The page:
Erosion Control

That Sinking Feeling

  • Email This Post Email This Post

Janice Kasperson - Erosion Control Editor
Here’s one more result of the California drought: The state is sinking. Parts of it, at least, are subsiding because of increased pumping of groundwater.

The problem isn’t exactly new. As this article reports, in 1975 the US Geological Survey noted that half the land in the San Joaquin Valley is prone to sinking. But the current drought conditions mean that farmers are relying more heavily on groundwater for irrigation, and as much as 65% of the state’s water is now coming from groundwater supplies (as opposed to about 40% in years with normal rainfall). Wells are going deeper, tapping into aquifers as far as 3,000 feet below the surface.

Here’s one more result of the California drought: The state is sinking. Parts of it, at least, are subsiding because of increased pumping of groundwater. The problem isn’t exactly new. As this article reports, in 1975 the US Geological Survey noted that half the land in the San Joaquin Valley is prone to sinking. But the current drought conditions mean that farmers are relying more heavily on groundwater for irrigation, and as much as 65% of the state’s water is now coming from groundwater supplies (as opposed to about 40% in years with normal rainfall). Wells are going deeper, tapping into aquifers as far as 3,000 feet below the surface. [text_ad] The result is that some areas are now sinking more than a foot a year, and that’s causing expensive damage to infrastructure like canals and well casings. By some estimates, repairs will cost billions of dollars. The same article notes that as canals sink, many irrigation districts “raise the sides of sagging canals so they can increase the water level and maintain a gravitational flow. As a result, at least one bridge now sits below the waterline.” Ironically, the damaged infrastructure includes the huge California Aqueduct that carries water 400 miles from the northern part of the state to the parched south; repairs to that canal alone have been in the tens of millions of dollars, with more work needed. And a project to return water to a section of the San Joaquin River—which has also been depleted by irrigation—has temporarily stopped while engineers try to calculate how much the land will continue to sink and take that into account in the construction. Researchers at NASA’s Jet Propulsion Laboratory are using satellite imagery to track the rates and locations of the subsidence. A potential danger—one that has not yet occurred—is that natural gas pipelines could be damaged by the shifting ground. A wetter winter is forecast, but that might bring additional problems: In areas where the land has already subsided, runoff patterns will have changed, leading to pooling of water and potential flooding.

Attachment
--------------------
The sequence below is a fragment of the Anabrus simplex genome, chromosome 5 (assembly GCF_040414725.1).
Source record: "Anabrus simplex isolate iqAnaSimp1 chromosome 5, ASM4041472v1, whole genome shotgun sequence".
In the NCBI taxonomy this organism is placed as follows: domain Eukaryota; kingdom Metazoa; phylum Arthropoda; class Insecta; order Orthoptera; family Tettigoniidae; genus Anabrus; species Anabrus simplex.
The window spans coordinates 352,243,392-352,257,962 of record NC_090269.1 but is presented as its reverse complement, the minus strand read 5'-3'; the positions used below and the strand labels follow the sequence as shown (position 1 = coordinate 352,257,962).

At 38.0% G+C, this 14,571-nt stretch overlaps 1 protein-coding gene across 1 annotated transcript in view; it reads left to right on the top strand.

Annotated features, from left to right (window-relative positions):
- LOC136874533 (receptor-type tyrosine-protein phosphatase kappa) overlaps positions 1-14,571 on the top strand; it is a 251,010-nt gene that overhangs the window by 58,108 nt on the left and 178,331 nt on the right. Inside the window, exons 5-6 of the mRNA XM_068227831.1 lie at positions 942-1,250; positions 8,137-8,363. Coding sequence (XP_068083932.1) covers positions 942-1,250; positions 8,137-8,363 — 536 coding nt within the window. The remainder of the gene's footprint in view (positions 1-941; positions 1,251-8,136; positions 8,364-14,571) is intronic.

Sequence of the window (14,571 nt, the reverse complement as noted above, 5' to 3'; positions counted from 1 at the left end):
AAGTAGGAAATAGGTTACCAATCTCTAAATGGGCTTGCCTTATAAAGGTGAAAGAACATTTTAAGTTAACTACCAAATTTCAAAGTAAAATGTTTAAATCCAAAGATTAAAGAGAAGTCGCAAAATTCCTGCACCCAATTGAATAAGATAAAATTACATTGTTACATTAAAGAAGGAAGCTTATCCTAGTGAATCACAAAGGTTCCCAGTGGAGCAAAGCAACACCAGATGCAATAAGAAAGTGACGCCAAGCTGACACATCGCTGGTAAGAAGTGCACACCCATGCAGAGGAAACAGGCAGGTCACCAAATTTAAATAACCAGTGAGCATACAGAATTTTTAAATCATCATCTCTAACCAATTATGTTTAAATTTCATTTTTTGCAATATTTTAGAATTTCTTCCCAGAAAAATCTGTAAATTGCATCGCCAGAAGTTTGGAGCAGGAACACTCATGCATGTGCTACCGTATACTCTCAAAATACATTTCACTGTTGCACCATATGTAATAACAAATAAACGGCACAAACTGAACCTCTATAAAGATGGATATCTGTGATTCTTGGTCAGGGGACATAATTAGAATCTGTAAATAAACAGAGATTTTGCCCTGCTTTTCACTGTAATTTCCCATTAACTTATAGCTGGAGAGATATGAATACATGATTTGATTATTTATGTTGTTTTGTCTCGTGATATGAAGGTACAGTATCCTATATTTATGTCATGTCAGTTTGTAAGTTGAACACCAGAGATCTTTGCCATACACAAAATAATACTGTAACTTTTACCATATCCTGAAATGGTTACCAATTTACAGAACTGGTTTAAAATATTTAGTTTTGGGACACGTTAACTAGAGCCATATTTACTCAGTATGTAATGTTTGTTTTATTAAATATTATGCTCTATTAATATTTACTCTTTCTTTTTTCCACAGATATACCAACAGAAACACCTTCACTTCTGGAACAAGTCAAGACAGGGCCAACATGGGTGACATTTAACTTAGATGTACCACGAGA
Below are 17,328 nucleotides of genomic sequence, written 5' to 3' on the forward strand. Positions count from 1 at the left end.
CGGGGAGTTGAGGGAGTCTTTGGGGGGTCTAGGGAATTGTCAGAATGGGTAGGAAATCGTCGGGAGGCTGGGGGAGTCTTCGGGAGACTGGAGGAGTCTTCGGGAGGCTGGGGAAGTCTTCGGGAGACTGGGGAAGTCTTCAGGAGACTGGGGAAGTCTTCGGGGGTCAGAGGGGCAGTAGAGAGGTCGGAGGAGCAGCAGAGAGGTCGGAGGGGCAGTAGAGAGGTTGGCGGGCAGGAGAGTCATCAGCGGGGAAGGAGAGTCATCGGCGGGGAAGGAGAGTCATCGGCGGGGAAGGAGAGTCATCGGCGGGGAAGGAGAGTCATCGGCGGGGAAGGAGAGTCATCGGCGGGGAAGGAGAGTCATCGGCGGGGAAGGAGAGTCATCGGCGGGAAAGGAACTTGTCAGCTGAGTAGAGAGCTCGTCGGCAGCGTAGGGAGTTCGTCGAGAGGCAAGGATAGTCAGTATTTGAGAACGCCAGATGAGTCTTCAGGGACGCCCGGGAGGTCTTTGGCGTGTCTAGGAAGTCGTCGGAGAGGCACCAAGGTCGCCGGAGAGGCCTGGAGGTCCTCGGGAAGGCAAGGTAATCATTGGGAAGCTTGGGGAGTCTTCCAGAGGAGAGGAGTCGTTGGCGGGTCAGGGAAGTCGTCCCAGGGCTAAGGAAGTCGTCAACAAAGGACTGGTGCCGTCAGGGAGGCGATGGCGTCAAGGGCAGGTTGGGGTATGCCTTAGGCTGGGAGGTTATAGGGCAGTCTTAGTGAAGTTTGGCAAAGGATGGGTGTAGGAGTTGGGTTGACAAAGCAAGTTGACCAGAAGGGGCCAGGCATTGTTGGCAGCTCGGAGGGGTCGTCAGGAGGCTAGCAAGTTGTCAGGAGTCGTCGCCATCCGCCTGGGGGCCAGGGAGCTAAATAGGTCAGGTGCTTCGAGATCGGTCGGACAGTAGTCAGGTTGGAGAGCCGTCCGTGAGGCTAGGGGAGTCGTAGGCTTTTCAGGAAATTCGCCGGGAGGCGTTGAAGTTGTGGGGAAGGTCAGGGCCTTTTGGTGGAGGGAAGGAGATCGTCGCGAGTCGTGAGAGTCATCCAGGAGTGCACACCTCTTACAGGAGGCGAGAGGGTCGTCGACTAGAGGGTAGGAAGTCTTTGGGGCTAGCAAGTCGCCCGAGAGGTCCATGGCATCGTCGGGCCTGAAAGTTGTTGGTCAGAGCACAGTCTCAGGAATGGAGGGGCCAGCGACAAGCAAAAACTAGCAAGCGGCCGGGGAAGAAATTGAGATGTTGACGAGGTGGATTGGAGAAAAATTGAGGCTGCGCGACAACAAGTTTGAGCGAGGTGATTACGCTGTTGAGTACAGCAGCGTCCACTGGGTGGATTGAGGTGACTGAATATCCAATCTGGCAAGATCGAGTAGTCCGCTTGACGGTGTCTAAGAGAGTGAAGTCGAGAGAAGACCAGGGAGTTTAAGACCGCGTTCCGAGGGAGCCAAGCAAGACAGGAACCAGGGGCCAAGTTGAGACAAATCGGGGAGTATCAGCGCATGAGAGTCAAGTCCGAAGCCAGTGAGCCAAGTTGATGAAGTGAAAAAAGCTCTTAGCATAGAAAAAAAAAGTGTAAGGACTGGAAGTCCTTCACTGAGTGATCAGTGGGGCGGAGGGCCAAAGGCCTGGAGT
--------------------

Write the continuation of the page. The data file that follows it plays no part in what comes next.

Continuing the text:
The result is that some areas are now sinking more than a foot a year, and that’s causing expensive damage to infrastructure like canals and well casings. By some estimates, repairs will cost billions of dollars. The same article notes that as canals sink, many irrigation districts “raise the sides of sagging canals so they can increase the water level and maintain a gravitational flow. As a result, at least one bridge now sits below the waterline.”

Ironically, the damaged infrastructure includes the huge California Aqueduct that carries water 400 miles from the northern part of the state to the parched south; repairs to that canal alone have been in the tens of millions of dollars, with more work needed. And a project to return water to a section of the San Joaquin River—which has also been depleted by irrigation—has temporarily stopped while engineers try to calculate how much the land will continue to sink and take that into account in the construction. Researchers at NASA’s Jet Propulsion Laboratory are using satellite imagery to track the rates and locations of the subsidence.

A potential danger—one that has not yet occurred—is that natural gas pipelines could be damaged by the shifting ground.

A wetter winter is forecast, but that might bring additional problems: In areas where the land has already subsided, runoff patterns will have changed, leading to pooling of water and potential flooding.

Related Posts

Leave a Reply

Your email address will not be published. Required fields are marked *

FORESTER